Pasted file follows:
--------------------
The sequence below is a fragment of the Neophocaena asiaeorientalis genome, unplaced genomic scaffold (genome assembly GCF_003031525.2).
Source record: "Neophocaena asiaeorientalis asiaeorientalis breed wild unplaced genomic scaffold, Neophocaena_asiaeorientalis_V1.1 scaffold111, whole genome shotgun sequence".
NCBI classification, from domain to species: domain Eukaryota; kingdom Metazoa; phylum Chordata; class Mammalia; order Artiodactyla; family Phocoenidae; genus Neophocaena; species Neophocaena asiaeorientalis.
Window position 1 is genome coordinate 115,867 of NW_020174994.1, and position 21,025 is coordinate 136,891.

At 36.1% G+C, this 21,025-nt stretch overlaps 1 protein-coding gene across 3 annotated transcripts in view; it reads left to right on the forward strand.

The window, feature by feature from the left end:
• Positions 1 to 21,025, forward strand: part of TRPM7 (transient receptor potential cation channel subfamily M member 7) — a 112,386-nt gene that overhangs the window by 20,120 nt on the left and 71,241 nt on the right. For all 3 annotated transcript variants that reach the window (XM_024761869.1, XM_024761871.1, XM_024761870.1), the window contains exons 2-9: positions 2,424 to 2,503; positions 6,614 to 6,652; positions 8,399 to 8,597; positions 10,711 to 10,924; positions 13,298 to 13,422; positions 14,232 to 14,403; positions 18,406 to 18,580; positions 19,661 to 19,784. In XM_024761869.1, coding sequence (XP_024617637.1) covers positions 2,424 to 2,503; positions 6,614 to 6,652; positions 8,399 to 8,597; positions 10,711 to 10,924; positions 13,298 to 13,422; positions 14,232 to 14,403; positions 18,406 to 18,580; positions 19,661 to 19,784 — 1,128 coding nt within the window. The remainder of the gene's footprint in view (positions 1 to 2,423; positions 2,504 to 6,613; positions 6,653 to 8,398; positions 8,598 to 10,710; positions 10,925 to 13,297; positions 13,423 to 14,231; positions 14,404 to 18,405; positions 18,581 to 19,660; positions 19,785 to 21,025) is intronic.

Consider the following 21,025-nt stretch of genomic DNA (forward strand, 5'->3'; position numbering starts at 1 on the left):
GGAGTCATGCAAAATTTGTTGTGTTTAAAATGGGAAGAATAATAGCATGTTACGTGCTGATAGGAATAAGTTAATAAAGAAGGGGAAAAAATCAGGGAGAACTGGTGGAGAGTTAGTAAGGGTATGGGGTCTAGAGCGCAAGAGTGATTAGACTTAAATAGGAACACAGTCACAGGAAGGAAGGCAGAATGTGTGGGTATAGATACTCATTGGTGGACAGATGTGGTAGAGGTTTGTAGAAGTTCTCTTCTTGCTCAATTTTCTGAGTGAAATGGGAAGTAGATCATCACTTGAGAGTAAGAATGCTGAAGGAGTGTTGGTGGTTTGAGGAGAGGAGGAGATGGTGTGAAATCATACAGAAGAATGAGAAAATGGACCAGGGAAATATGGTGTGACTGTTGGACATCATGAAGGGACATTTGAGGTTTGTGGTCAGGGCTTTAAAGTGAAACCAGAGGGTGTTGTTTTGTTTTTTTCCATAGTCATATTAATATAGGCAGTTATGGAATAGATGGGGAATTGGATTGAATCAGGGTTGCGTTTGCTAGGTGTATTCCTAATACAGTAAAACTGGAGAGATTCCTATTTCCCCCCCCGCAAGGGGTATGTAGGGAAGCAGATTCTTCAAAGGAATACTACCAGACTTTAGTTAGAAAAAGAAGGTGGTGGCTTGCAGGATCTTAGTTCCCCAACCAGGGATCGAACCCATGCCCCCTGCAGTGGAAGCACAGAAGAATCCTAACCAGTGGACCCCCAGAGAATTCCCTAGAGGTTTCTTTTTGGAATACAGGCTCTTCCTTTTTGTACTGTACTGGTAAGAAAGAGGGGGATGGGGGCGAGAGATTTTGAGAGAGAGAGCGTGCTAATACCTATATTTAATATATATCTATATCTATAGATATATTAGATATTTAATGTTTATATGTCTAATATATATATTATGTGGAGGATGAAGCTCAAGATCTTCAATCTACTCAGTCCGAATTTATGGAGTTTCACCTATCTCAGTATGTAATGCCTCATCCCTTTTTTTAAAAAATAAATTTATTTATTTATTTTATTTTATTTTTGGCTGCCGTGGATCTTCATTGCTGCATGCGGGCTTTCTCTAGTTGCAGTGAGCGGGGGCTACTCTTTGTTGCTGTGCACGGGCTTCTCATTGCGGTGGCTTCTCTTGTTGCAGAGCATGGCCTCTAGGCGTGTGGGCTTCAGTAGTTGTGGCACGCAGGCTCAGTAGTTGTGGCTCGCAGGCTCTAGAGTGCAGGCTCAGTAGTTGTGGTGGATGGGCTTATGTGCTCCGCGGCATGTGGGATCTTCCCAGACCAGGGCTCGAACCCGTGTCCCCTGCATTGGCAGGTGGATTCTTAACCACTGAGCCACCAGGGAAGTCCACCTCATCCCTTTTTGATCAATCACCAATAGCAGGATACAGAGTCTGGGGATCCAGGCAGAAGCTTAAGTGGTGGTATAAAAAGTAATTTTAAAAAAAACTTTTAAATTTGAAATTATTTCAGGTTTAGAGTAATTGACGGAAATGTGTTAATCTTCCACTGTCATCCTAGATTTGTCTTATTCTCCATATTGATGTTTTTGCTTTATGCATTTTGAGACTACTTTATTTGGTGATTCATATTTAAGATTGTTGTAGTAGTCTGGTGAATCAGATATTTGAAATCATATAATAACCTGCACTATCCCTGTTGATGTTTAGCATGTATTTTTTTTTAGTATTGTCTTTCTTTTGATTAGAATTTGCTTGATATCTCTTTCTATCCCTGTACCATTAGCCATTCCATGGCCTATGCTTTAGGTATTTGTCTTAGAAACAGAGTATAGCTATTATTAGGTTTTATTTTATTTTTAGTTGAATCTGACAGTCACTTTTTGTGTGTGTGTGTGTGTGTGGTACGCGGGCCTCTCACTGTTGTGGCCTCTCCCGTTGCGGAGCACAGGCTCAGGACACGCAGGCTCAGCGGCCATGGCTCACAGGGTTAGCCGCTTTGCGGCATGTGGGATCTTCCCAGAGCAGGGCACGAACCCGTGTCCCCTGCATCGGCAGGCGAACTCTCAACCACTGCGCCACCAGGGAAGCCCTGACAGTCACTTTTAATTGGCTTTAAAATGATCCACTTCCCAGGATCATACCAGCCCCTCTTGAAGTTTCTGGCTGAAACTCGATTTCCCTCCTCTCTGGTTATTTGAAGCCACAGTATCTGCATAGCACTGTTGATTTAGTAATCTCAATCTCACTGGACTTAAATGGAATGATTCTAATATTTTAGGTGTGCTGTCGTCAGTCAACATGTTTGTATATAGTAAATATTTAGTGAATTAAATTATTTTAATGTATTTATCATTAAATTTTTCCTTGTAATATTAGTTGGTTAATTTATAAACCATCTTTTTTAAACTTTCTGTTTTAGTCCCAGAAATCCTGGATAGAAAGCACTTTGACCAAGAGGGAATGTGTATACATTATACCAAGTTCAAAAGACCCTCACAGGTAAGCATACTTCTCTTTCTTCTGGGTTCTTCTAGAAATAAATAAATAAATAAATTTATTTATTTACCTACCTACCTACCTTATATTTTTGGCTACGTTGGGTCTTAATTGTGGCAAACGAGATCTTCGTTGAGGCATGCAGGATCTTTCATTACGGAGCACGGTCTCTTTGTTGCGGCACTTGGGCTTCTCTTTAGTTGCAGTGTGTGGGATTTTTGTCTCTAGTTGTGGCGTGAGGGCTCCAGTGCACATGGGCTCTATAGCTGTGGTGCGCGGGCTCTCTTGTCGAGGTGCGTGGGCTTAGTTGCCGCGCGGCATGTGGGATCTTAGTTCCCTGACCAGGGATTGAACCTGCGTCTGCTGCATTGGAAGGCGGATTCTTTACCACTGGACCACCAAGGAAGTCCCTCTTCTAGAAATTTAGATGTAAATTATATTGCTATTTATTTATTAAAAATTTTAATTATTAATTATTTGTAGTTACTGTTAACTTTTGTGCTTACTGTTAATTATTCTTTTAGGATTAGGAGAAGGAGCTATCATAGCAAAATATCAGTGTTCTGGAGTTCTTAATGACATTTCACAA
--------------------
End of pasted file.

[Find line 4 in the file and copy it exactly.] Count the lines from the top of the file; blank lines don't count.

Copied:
Window position 1 is genome coordinate 115,867 of NW_020174994.1, and position 21,025 is coordinate 136,891.